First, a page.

The National Fraud Initiative (NFI) in Scotland is a counter-fraud exercise led by Audit Scotland, assisted by the Audit Commission (sister organisation in England). It uses computerised techniques to compare information about individuals held by different public bodies, and on different financial systems, to identify circumstances (matches) that might suggest the existence of fraud or error.
Since 2000, Audit Scotland's National Fraud Initiative (NFI) has led to the detection of fraud and overpayments totalling around £78m. Across the UK, since 1996, all such exercises undertaken by the Audit Commission have led to the detection of fraud and overpayments totalling nearly £1 billion.
The purpose of the Code of Data Matching Practice (the ‘Code’) is to help ensure that Audit Scotland and the Commission and their staff, auditors and all persons and bodies involved in data matching exercises comply with the law, especially the provisions of the Data Protection Act 1998, and to promote good practice in data matching.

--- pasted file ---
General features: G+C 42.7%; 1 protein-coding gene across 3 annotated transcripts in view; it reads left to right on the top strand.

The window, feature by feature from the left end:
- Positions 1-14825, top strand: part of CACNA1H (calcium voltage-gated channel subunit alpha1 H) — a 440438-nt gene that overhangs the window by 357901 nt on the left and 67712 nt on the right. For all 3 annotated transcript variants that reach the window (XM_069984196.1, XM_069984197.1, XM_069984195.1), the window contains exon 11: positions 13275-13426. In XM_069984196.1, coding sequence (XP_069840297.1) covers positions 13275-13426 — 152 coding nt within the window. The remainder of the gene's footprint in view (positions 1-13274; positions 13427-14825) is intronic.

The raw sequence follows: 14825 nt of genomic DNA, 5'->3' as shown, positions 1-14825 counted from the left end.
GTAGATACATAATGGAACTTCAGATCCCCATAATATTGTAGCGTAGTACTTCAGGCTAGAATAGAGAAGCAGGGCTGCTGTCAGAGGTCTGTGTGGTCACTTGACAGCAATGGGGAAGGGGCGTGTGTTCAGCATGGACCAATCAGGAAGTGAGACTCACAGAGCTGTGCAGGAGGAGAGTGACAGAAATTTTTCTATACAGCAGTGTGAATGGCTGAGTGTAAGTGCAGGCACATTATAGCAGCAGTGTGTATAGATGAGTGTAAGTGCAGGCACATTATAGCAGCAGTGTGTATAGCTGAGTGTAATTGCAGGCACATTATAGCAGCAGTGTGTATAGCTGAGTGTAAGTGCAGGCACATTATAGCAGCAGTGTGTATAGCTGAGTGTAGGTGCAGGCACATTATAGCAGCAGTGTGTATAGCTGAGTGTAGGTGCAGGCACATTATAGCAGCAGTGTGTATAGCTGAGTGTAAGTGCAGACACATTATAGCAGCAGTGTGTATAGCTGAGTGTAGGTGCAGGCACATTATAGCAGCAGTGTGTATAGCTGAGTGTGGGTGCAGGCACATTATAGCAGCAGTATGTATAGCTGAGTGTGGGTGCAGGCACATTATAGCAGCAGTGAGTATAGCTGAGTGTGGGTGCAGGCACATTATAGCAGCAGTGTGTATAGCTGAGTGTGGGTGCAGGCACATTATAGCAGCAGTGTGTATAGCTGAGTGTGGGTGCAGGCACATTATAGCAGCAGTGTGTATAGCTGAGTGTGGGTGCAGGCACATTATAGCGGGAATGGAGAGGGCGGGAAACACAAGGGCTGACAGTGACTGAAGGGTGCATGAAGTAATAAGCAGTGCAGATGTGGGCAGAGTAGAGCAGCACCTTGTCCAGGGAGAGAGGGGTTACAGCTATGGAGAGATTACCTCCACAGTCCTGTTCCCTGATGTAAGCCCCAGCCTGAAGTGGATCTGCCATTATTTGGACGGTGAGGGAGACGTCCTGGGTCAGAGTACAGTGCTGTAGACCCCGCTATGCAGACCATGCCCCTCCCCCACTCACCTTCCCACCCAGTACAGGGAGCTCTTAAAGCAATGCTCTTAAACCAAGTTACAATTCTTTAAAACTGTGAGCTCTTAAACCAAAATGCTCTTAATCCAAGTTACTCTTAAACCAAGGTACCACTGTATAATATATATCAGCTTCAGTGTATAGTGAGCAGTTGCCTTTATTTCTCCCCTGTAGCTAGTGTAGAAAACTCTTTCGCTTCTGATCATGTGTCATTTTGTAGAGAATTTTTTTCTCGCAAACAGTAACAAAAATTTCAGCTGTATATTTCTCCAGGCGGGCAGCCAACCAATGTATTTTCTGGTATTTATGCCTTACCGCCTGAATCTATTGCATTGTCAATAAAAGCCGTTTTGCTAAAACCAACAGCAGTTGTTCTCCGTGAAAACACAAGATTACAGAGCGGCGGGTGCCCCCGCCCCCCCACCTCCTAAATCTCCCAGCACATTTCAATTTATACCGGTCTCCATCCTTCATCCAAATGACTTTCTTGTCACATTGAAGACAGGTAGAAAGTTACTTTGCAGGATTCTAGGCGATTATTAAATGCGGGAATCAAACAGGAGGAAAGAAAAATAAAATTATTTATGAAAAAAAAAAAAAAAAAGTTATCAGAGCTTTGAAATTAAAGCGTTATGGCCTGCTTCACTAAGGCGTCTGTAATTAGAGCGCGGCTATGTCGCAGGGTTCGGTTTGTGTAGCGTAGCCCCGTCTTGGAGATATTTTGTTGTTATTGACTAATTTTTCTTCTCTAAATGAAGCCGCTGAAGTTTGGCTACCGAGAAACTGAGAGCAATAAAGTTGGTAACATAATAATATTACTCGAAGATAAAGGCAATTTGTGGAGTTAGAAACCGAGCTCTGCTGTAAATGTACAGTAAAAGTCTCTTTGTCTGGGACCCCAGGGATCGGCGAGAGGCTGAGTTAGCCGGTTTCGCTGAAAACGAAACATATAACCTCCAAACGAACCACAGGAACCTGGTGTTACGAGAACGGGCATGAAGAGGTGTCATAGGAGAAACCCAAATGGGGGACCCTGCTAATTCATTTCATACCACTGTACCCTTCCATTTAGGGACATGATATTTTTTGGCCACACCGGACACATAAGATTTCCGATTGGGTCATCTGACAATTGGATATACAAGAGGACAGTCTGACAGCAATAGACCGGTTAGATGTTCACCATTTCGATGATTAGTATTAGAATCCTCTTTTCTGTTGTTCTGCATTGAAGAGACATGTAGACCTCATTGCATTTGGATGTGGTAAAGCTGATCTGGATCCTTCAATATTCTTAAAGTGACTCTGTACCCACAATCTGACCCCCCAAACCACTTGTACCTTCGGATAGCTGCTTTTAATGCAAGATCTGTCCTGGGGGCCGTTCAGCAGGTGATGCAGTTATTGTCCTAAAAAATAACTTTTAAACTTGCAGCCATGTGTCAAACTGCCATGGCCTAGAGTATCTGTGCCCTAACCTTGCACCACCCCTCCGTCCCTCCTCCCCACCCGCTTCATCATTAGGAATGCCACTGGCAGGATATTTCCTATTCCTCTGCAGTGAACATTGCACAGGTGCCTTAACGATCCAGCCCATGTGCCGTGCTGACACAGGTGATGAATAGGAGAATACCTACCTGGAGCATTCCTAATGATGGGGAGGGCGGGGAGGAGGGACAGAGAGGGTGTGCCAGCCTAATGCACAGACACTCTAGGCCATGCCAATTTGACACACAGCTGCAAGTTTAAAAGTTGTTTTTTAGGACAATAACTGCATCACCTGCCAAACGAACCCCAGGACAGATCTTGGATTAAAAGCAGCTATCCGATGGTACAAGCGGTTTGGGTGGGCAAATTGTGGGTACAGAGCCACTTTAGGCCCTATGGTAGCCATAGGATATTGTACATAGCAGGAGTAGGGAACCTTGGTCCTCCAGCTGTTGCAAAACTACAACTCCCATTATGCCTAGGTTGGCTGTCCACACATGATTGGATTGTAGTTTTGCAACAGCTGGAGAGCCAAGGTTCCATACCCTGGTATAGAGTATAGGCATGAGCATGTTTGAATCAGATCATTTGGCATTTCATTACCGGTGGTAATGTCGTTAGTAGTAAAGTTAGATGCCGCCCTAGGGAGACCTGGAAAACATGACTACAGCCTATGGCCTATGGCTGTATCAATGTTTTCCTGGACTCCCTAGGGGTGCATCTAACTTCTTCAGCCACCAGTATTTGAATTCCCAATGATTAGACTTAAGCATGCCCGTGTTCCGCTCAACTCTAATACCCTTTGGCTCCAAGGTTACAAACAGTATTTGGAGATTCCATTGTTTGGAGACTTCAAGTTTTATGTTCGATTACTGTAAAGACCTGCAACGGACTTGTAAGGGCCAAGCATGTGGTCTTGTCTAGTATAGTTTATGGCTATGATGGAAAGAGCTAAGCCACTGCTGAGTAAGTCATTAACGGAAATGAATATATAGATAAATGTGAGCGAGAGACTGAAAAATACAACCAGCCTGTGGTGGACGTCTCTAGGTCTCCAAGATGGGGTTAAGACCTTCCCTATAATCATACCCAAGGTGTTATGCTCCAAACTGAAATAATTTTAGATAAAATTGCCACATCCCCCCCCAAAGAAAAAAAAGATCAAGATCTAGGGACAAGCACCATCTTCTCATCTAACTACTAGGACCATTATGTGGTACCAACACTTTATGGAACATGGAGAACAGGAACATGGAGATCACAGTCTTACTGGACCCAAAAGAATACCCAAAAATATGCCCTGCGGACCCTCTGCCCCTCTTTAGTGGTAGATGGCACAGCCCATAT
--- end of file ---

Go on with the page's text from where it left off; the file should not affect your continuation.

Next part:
It includes guidance on the notification process for letting individuals know why their data is matched and by whom, the standards that apply and where to find further information.
Further information about the Code is available within the 'Related Sites' section of this page.
The Council is legally required to inform individuals that their data will be fairly processed (Privacy Notice). For the data processing to be fair, the first data protection principle requires data controllers to inform individuals whose data is processed of:-
The Full Text Privacy Notice can be found within the 'Related Sites' section of this page.
A copy of Audit Scotland's National Fraud Iniative report, published in June 2014, can be accessed within the 'Related Sites' section of this page.